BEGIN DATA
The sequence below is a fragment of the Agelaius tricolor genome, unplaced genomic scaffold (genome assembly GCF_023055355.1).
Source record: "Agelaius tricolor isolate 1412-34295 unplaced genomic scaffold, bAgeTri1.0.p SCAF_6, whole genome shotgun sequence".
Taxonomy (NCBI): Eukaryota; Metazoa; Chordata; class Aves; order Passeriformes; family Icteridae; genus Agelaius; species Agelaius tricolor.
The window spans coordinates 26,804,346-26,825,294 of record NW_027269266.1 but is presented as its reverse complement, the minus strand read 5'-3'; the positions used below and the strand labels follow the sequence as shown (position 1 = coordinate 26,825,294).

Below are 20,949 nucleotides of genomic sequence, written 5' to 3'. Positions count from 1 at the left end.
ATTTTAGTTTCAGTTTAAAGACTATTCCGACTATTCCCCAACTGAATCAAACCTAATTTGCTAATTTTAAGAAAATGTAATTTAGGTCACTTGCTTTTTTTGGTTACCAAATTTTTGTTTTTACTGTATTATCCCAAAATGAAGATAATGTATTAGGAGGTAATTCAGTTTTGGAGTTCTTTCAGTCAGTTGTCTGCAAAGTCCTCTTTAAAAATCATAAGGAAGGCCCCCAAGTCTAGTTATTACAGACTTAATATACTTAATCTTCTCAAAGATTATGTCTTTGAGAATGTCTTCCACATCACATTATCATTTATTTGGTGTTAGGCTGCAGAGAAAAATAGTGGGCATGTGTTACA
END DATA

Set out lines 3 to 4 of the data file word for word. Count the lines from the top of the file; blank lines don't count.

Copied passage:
Taxonomy (NCBI): Eukaryota; Metazoa; Chordata; class Aves; order Passeriformes; family Icteridae; genus Agelaius; species Agelaius tricolor.
The window spans coordinates 26,804,346-26,825,294 of record NW_027269266.1 but is presented as its reverse complement, the minus strand read 5'-3'; the positions used below and the strand labels follow the sequence as shown (position 1 = coordinate 26,825,294).